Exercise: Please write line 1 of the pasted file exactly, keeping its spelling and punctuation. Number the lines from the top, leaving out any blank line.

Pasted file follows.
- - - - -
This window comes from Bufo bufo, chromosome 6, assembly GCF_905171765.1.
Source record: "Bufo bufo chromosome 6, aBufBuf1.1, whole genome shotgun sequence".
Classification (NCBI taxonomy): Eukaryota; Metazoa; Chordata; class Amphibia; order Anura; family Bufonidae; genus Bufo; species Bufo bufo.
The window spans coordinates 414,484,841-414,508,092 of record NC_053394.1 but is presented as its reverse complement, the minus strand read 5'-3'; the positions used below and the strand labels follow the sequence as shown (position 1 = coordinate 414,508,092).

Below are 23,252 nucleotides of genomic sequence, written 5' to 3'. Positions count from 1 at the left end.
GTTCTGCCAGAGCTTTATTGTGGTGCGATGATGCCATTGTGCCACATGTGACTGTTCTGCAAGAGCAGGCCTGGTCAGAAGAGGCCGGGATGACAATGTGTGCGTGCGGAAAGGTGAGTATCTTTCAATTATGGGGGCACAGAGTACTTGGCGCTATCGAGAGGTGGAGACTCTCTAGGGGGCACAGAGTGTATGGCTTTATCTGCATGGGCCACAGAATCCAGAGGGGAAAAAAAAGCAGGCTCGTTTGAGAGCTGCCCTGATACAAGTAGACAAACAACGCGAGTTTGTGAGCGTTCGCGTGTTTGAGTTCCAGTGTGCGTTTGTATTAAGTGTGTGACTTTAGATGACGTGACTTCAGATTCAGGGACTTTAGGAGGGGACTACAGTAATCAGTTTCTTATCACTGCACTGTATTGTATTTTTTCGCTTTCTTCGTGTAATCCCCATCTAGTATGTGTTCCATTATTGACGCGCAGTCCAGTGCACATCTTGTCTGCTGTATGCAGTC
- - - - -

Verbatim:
This window comes from Bufo bufo, chromosome 6, assembly GCF_905171765.1.